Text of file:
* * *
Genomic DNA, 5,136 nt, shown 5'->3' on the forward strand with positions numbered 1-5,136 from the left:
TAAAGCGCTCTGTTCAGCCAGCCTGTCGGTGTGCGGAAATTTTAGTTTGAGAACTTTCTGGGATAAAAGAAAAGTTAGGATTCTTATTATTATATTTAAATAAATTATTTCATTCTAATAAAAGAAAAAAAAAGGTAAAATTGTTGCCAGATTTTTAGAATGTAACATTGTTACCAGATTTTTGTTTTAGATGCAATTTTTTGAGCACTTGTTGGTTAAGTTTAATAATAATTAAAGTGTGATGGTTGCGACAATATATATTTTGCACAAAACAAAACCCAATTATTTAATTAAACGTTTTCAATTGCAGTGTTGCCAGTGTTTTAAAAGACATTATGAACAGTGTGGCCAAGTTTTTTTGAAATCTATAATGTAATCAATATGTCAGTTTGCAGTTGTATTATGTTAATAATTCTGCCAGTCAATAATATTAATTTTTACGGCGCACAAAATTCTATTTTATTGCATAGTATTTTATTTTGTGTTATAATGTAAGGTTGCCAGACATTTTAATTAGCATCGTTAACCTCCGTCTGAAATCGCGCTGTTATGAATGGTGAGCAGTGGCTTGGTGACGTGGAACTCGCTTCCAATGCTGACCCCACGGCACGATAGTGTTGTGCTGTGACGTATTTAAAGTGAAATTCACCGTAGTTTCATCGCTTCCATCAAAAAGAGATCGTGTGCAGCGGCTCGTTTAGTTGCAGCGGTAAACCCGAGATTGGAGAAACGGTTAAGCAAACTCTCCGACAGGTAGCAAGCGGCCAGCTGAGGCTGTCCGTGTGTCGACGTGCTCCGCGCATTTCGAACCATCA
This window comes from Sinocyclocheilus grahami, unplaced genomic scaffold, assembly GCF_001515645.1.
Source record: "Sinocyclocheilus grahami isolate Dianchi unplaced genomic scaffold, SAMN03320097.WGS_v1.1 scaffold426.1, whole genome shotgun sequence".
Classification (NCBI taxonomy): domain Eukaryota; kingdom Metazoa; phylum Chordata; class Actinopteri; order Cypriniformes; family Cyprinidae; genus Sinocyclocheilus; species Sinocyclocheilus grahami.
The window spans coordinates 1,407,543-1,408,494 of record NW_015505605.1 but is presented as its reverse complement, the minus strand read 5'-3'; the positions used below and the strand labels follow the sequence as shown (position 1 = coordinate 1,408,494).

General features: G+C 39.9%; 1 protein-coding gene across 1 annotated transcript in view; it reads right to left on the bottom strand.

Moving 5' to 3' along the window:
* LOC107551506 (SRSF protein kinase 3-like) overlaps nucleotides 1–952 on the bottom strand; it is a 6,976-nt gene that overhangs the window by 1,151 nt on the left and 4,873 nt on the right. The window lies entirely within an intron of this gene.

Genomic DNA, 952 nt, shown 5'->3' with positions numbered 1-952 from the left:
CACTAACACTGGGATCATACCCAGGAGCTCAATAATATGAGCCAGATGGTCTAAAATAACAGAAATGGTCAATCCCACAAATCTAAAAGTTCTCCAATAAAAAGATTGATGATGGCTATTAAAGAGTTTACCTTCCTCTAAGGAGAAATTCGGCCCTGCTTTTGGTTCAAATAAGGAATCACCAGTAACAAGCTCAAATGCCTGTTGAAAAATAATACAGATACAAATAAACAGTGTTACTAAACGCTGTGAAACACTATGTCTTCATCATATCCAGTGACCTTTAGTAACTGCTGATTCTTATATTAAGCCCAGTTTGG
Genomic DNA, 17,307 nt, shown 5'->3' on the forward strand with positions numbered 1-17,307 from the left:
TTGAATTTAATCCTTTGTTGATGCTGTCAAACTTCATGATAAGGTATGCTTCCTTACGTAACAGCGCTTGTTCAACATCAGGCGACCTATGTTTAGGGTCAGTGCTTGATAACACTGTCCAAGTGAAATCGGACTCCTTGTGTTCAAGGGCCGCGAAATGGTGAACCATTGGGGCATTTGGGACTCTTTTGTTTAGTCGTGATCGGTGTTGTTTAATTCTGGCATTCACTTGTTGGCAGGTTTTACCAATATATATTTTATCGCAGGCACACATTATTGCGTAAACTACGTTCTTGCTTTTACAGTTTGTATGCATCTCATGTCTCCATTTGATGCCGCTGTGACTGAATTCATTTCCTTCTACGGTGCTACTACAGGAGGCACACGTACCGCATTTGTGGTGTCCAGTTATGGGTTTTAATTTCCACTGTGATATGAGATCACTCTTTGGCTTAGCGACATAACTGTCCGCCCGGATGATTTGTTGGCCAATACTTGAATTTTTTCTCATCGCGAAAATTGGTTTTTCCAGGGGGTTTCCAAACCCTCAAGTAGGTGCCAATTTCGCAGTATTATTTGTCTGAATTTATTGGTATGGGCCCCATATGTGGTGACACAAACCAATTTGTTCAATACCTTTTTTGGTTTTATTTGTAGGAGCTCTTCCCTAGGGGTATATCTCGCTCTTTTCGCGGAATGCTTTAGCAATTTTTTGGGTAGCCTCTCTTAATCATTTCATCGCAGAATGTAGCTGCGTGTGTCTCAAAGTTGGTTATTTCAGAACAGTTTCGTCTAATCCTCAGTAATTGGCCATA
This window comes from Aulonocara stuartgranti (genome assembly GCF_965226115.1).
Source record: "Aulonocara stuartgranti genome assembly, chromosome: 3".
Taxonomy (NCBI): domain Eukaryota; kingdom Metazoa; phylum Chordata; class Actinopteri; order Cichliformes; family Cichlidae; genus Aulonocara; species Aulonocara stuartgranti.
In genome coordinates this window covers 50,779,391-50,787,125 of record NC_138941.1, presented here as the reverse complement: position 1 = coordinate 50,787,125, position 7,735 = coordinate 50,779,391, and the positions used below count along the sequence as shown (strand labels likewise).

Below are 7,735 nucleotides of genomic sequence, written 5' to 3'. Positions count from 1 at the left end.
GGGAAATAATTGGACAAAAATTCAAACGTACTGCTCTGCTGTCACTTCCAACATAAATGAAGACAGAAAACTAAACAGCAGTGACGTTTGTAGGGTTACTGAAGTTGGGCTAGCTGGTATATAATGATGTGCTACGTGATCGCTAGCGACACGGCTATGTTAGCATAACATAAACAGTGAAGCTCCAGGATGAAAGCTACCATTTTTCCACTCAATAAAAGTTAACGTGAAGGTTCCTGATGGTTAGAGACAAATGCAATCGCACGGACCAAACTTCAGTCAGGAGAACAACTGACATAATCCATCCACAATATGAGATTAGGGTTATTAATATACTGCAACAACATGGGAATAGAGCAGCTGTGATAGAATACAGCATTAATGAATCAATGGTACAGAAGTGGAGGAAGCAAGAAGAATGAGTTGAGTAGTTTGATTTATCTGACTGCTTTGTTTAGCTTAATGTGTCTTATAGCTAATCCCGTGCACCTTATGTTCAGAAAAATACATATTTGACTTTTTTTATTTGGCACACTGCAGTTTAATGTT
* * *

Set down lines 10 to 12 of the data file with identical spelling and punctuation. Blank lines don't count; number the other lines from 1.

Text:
Genomic DNA, 952 nt, shown 5'->3' with positions numbered 1-952 from the left:
CACTAACACTGGGATCATACCCAGGAGCTCAATAATATGAGCCAGATGGTCTAAAATAACAGAAATGGTCAATCCCACAAATCTAAAAGTTCTCCAATAAAAAGATTGATGATGGCTATTAAAGAGTTTACCTTCCTCTAAGGAGAAATTCGGCCCTGCTTTTGGTTCAAATAAGGAATCACCAGTAACAAGCTCAAATGCCTGTTGAAAAATAATACAGATACAAATAAACAGTGTTACTAAACGCTGTGAAACACTATGTCTTCATCATATCCAGTGACCTTTAGTAACTGCTGATTCTTATATTAAGCCCAGTTTGG
Genomic DNA, 17,307 nt, shown 5'->3' on the forward strand with positions numbered 1-17,307 from the left: